"The Land of Nod", a wide-ranging novel written with an epic sweep, portrays the fates of a few dozen characters, ordinary citizens immersed in everyday life, going about their business. The subject of this story—as grandiloquent as it may sound—is human destiny, life bound by routine. At least up until a certain moment—later on political history cuts into the triviality of ordinary life (the action takes place in the Polish city of Tarnów and the villages surrounding it, in the years between the World Wars, then under Nazi occupation, and finally just after the war). The novel’s characters come from all kinds of backgrounds, although people from two of these take priority, namely, the Polish and Jewish residents of the area. But there is also a Ukrainian, and there are Germans, and there is even a Silesian who has settled just outside Tarnów. The novel is peopled by representatives of all classes, of different mentalities, professions, and world-views. The novel is made up of loose, sometimes barely sketched-in episodes. Kobierski has clearly aimed to grasp the quotidian and the ordinary, and to make them sublime. Of course, everything changes in September 1939. The ordered and somewhat sleepy reality of the county of Tarnów is shattered by violence and omnipresent brutality. A metaphysical scandal arises that no one can understand, not even those Jews who are experts on the Talmud. The Land of Nod of the title appears, traditionally located, as we all know, east of Eden, a place of exile and suffering. Social and political history—like everything in this novel—appear in snapshots. It is not them, i.e. historical or social facts, that Kobierski relies on most. In a way, they are meant to illustrate or confirm some fuller diagnoses of the human condition, and these have been best recorded in the Book known as the Old Testament. The fullest of all emerges at the end of the novel: “Man always wanders in the land of his exile.” Kobierski’s reconstruction work delights. The world he has depicted is unusually realistic. His characters are made of flesh and blood, and the events of the novel are as moving as if they had really been witnessed by the author. "The Land of Nod" is written in a beautiful language and may be deliberately old-fashioned, isolated from the contemporary trends and fads in literature.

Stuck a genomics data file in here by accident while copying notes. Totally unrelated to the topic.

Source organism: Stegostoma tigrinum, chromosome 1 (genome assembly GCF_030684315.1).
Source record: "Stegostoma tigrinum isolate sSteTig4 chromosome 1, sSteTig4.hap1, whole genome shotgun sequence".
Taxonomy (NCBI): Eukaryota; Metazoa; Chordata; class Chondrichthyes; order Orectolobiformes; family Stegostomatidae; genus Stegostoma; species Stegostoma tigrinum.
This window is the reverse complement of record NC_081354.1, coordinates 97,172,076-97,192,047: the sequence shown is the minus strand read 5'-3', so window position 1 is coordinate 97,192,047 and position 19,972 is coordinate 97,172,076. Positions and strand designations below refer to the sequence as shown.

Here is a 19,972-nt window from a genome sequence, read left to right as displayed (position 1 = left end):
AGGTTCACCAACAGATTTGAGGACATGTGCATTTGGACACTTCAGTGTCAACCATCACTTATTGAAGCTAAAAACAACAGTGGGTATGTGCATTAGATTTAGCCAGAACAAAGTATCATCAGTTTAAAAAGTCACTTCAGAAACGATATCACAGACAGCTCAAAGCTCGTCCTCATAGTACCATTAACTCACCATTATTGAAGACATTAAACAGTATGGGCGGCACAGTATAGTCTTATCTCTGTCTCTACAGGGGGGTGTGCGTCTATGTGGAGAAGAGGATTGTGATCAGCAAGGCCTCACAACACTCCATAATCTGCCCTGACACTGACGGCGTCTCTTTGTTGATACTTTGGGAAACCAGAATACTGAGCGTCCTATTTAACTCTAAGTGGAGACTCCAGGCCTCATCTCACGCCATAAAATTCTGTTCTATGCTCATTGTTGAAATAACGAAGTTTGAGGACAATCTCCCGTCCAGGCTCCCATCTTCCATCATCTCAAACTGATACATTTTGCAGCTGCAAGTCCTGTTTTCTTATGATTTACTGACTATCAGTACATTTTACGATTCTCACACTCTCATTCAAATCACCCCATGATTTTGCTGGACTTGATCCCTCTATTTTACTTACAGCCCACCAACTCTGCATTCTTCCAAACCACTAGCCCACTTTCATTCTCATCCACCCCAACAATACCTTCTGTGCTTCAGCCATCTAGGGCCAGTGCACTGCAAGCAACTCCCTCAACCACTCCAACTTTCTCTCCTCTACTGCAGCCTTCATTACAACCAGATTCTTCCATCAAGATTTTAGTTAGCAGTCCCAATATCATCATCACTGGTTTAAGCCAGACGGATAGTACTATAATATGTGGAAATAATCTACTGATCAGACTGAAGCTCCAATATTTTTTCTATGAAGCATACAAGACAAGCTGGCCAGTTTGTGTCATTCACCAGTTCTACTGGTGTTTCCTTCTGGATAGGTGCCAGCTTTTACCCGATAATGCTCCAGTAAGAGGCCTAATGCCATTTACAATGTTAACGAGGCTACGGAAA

- Dariusz Nowacki
Radosław Kobierski (born 1971) is a writer, a poet, and a photographer. He is the author of three critically acclaimed works of fiction as well as five volumes of poetry.